https://robertpriddy.wordpress.com/

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Posted (edited)
1 hour ago, Nungali said:

 

I totally agree with that .

 

But even Sai Babas followers openly admit the child molestation stuff !   They, rather than deny it  ( as too many members have claimed it ... and not in anger or retribution , some seem fine about it   and say it did not affect them adversely )  ' excuse ' it .

 

 

I think this does a good job of refuting most of the allegations. If you claim to have talked to “victims” of Sai Baba, onus is on you to prove it. 
 

https://geraldjoemoreno.wordpress.com/2010/01/31/refuting-the-allegations-against-sathya-sai-baba-with-factual-information/

 

that said, I’m not  a card carrying member of Sai Baba’s organization. 
 

Similar allegations have been made about many of the big ticket “Gurus”.  Hardly any have ever been substantial enough to warrant going to court or getting prosecuted. 

If there is was sufficient evidence, surely action would have been taken, as in case of Osho, Bikram Choudhury and Nithyananda. 
 

PS - for @Nungali, you claim you’ve seen the damage done by Baba and his organization. I have seen quite the opposite — lot of good done, across many strata of society. While it is perfectly okay to have a personal opinion about someone or something, it only remains personal opinion. Like I’ve said before, everyone is entitled to their personal opinion. Abusing someone based on your personal opinion, is slander. 

 

Edited by dwai
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Posted (edited)
7 hours ago, dwai said:

I think this does a good job of refuting most of the allegations. If you claim to have talked to “victims” of Sai Baba, onus is on you to prove it. 
 

https://geraldjoemoreno.wordpress.com/2010/01/31/refuting-the-allegations-against-sathya-sai-baba-with-factual-information/

 

that said, I’m not  a card carrying member of Sai Baba’s organization.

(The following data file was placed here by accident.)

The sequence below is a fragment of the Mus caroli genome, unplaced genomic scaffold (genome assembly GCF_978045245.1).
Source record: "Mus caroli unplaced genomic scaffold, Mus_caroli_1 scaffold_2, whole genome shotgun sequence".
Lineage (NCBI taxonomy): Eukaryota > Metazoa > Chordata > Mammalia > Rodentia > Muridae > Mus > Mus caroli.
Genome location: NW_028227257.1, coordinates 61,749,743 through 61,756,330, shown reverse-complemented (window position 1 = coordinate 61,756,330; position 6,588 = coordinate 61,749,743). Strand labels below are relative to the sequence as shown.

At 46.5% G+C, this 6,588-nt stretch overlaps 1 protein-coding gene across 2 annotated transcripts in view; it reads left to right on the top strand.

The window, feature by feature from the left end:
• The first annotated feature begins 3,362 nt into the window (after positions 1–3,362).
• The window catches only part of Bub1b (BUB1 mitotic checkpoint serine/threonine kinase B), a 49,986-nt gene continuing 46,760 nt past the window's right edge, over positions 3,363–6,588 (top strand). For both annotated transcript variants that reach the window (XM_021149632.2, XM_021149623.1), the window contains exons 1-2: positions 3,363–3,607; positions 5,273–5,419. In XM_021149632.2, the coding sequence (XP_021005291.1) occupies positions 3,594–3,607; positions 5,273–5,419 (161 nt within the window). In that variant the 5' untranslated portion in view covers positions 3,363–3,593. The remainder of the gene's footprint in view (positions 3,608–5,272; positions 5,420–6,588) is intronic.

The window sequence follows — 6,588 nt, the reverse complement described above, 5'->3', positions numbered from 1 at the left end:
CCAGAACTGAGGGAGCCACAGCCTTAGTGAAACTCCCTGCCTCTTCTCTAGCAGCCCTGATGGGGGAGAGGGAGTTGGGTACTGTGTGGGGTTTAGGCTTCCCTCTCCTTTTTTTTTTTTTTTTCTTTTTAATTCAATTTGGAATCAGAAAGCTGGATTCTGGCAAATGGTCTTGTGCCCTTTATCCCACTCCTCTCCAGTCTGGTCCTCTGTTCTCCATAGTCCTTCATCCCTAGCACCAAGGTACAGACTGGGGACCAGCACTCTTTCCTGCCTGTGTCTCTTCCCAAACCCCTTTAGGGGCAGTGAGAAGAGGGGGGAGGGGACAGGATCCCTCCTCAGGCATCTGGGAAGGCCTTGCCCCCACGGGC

Similar allegations have been made about many of the big ticket “Gurus”.  Hardly any have ever been substantial enough to warrant going to court or getting prosecuted. 

If there is was sufficient evidence, surely action would have been taken, as in case of Osho, Bikram Choudhury and Nithyananda. 
 

PS - for @Nungali, you claim you’ve seen the damage done by Baba and his organization. I have seen quite the opposite — lot of good done, across many strata of society. While it is perfectly okay to have a personal opinion about someone or something, it only remains personal opinion. Like I’ve said before, everyone is entitled to their personal opinion. Abusing someone based on your personal opinion, is slander. 

 

 

I am not going to post any one of the numerous videos that clearly show his fakery . As I said I will leave that up to anyone  who wants to look for it  , the internet is FULL of it, more so than others .

 

A starting point could be Wikipedia  , as a general background

 

https://en.wikipedia.org/wiki/Sathya_Sai_Baba#Allegations_of_abuse

 

https://en.wikipedia.org/wiki/Basava_Premanand#Activism

 

But I never said I " talked to victims of Sai Baba "  , did I ?     I said  ... well exactly what I said in the part  you quoted for your above response .

 

.  And I dont  know why you wrote this ;   "  Abusing someone based on your personal opinion, is slander.  "

 

Since you are re writing what I  DID say ,  I am not going to play ping pong with you on this .

 

You know ,  Cardinal George Pell's ministry did some good work too, and the people in the church .  The Catholic Church is feeding and looking after people right now .   Didnt excuse what the boss did though , and allowed  to happen under his reign .

Edited by Nungali

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15 hours ago, mla7 said:

It is hard to see how a person in a human body could operate without the desire to take the next breath of air for example or without aversion to the pain of banging their knee into a sharp objects or whatever.  There are basic inbuilt mechanisms to avoid pain in the human body mind that seem so core to who we are that to have them go away entirely seems both inconceivable and inadvisable.  Without some base level of aversion and attraction we wouldn't be humans anymore but something else altogether.

 

This is the entire point of Daoist scripture talking about spiritual and heavenly Immortals: they completely transcend flesh and its natural instincts.

 

It's also well known and publicized that certain stages of Daoist alchemy lead to the complete elimination of sexual urges, hunger, and sleep. There are even more changes and respective correlations in the physical body, but these are among the unmistakable signs that the adept goes through. Saintliness simply is the outside manifesting function of how persistently the person cultivates De and wishes to attain the Dao.